Using Punctuation Marks: The better-known ones and the lesser-known ones

I am finally approaching the end of my series on punctuation marks. I admit I did not cover every single possibility, but then again that’s how lessons go: there is always something more to learn!

I intentionally left two punctuation marks for the last lesson. It made more sense to spend more time on punctuation more frequently used, such as the comma and parentheses. However, I didn’t want to exclude the ampersand and ellipsis. If you wish to give limited yet meaningful practice with these punctuation marks, here are some suggestions:

  • Sporcle.com lives up to its tagline “mentally stimulating diversions” by offering a timed-quiz on company names and brand names that have an ampersand. Click here to try it with your students.
  • BrainyQuote allows you to search for long quotations. Click here to view some. You could challenge students to select one to support a point. The challenge is not only to use quotes as support, but also decide if words can be omitted without changing the meaning of the quote. Students need to understand that omitting words and using an ellipsis is only possible if the meaning and intent are left intact. Example: In order to grow, we need to leave what is familiar. As Hellen Keller said, “Security is mostly a superstition. It does not exist in nature… . Life is either a daring adventure, or nothing.” That is why I chose to come here and study English.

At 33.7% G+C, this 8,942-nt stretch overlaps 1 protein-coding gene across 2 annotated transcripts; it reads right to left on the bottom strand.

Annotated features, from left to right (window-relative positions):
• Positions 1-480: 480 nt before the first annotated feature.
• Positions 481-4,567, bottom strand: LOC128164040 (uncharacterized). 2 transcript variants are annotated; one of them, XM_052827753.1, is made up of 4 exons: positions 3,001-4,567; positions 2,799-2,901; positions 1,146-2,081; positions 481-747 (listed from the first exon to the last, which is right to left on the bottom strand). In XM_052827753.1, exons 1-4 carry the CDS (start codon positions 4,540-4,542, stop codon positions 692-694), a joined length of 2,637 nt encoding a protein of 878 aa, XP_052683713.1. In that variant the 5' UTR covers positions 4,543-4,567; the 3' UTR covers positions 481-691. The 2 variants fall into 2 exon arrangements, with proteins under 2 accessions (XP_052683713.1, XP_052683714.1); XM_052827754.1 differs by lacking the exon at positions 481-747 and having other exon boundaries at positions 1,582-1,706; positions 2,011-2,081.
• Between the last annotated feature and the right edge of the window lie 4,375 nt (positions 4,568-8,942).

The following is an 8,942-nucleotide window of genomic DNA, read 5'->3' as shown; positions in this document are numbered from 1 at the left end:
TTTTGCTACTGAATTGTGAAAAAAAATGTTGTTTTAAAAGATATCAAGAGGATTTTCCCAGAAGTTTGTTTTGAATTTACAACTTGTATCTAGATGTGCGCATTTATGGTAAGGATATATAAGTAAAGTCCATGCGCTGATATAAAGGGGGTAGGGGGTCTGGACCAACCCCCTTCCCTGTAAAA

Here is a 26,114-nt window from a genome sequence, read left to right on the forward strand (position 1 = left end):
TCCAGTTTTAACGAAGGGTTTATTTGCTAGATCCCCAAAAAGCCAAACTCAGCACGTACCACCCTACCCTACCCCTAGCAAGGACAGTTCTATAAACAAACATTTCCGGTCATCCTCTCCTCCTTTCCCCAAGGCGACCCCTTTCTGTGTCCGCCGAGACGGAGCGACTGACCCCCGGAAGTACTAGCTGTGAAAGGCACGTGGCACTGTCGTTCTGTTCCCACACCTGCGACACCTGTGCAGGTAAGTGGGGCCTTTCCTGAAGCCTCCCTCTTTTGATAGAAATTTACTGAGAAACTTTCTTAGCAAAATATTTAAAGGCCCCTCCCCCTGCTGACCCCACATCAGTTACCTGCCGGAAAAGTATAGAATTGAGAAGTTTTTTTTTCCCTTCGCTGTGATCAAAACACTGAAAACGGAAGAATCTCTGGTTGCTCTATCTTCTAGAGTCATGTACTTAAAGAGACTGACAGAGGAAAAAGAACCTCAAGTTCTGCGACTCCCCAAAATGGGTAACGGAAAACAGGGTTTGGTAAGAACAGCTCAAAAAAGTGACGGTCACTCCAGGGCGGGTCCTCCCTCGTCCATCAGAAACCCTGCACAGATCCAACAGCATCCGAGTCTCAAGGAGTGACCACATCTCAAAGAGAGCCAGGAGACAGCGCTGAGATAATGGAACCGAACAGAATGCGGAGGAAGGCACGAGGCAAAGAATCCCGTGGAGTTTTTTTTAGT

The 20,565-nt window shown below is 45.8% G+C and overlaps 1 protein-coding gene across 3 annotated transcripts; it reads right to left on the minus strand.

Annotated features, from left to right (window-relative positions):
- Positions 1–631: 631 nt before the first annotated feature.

[Retrieved from http://www.brainyquote.com/quotes/keywords/long.html#UsT5SvJFtAywMPHv.99] Note: Decide which formatting you wish students to use when using an ellipsis within a quote. Are brackets or parentheses required?

To review punctuation marks in general, you may use one or more of these resources:

  1. My interactive exercises. (Look under Writing Skills.) One reviews the names of the punctuation marks. The other reviews their uses.
  2. Sentence First Aid. This activity limits practice to the punctuation marks and uses you wish to review.
  3. News Writer and Partner Swap. You can choose news articles or students compositions to practice editing.

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